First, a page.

Despite the shared language and common heritage, navigating through the US PR market as a Brit – and vice versa – can be as precarious as a rush hour taxi ride through Time Square.
As part of our International Expansion edition, PRWeek brought together at our London office two PR agency bosses with unique perspectives on the challenge: Denise Kaufmann, American CEO of Ketchum London, who has lived in the UK since 2010; and Briton Matt Neale, president of international at Golin, who one year ago relocated to New York as co-president of that office. From salaries to working culture and media mores, our protagonists examine the transatlantic culture shock.
When you first moved over to your adoptive countries, what struck you as being the biggest differences from home?
Matt Neale I think it’s the blur between work life and private life in the UK; it’s almost as though one runs into the other. I went with that mindset into the US, even to a city like New York, which I think is culturally very similar to London. People come in, do their job, then they get on and deal with their other life. That was very strange. You really have to change your approach because people’s expectations of what work should do for them are very different to the UK.
Have your perceptions of your adopted countries changed over time?
Denise Kaufmann One of the biggest changes that I’ve noticed is the way that I communicate. Working in New York, it’s much more direct. There’s a cultural shorthand for an American talking to an American. What would seem very natural to me in the US doesn’t necessarily translate here.
MN Do you find yourself being less direct [in the UK]?
DK Yes. I do. Whereas in the US, you could just put it right out on the table. You could argue with people pretty violently actually, and it’s fine. That doesn’t happen here. I think there are a lot better manners.
MN Really? Because I think the US is so civil. There’s a layer of civility across the nation. I feel that Brits are far more straight talking.
Do you find there’s a different style of doing things over here from in the US?
MN I find that Americans are far more professionalised in client service. These people are so polished. They are also older. I think in Britain you get given quite a lot of responsibility at a younger age, whereas in America there are more people in their 40s and 50s still at the peak of their game and there is room to rise. There is maybe another layer of seniority in America that we don’t have here that goes with greater budgets and a bigger country.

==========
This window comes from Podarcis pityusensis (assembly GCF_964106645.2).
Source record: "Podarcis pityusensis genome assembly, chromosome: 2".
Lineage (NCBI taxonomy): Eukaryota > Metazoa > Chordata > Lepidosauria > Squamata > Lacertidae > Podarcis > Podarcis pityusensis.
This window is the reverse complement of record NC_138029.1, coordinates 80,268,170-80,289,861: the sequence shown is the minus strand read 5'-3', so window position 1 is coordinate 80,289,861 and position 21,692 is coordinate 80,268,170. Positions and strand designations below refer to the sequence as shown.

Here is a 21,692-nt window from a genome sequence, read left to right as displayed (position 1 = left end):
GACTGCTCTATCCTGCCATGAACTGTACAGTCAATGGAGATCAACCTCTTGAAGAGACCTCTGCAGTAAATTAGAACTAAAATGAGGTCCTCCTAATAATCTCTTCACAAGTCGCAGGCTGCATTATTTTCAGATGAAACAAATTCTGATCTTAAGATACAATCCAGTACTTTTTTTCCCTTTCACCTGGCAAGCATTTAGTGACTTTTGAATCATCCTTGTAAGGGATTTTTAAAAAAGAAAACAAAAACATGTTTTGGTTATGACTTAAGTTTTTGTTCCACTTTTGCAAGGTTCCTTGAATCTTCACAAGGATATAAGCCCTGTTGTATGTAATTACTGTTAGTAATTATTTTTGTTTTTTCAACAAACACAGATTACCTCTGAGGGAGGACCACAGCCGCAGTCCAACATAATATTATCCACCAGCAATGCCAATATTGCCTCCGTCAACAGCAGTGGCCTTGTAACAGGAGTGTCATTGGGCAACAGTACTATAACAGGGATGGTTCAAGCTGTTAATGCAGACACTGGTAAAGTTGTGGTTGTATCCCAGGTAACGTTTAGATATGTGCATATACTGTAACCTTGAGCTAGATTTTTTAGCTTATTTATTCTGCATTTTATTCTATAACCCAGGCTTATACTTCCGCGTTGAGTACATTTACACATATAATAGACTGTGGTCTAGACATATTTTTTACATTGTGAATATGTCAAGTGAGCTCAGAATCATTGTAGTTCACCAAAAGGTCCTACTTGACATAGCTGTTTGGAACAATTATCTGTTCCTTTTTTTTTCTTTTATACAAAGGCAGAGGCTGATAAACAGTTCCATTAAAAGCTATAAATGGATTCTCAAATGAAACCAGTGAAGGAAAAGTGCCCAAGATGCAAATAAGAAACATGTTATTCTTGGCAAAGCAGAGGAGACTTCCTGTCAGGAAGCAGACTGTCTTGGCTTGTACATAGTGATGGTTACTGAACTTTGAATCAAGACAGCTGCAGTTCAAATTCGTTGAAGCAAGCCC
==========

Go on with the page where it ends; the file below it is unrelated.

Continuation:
DK I would agree with that. Going in at a senior level with big clients in the US, it can be more like a management consultancy. We have that here too, certainly, but not to the same degree.
Is PR taken more seriously as a profession in the US than the UK?
MN There’s more people employed and more money to be earned, because of the size of the market, but I don’t think it’s taken any more seriously, it’s just bigger. But it looks different. The US work is very internal-focused because of the size of the internal market in the US. London is this international hub.
DK In London there’s a real push for the ‘international-ness’. I think maybe because budgets are smaller and maybe because there’s less risk, they’re more creative. One of the things I love about working here is you’re not fenced in in quite the same way you are in the US.
MN Absolutely right, and I think that has an effect on the kind of agencies that are sought after. I’ve worked at a couple of really big places in the UK and we were constantly trying to appear small, whereas in America, it’s like, ‘why would you want to do that?’ The plucky creative agency that exists in the UK... there is really no place for it – that I’ve seen so far – in New York. They just [act like], ‘well, you haven’t got the scale – prove that you’ve done it before’. In America, maybe because there’s more money at stake, they really want to know that you can do it.
DK I think the idea of relationships is really important in both markets. But I think it’s much more transient in the UK. In a lot of the work we do in the US, you see client/agency relationships that have been around forever.
Do you think the US is ahead in areas like diversity and employer practice?
MN I would say no. The state in the UK is so much more impressive when it comes to labour practices. One of our digital directors just had a baby and she was talking about being back in the office in 12 weeks. That was almost considered a long time. It seems brutal for me.
DK I was like, ‘why can’t someone come back in 12 weeks’, because that would be my natural inclination. I’m better now! But at first I couldn’t understand how this could be possible. I was like, ‘what do you mean you’re going to take a year off?’
MN [To Kaufmann] What do you think about diversity?
DK In terms of work forces, I think the UK is ahead, definitely by employing more diverse groups than in the US. I do think it’s probably not where it should be for either country.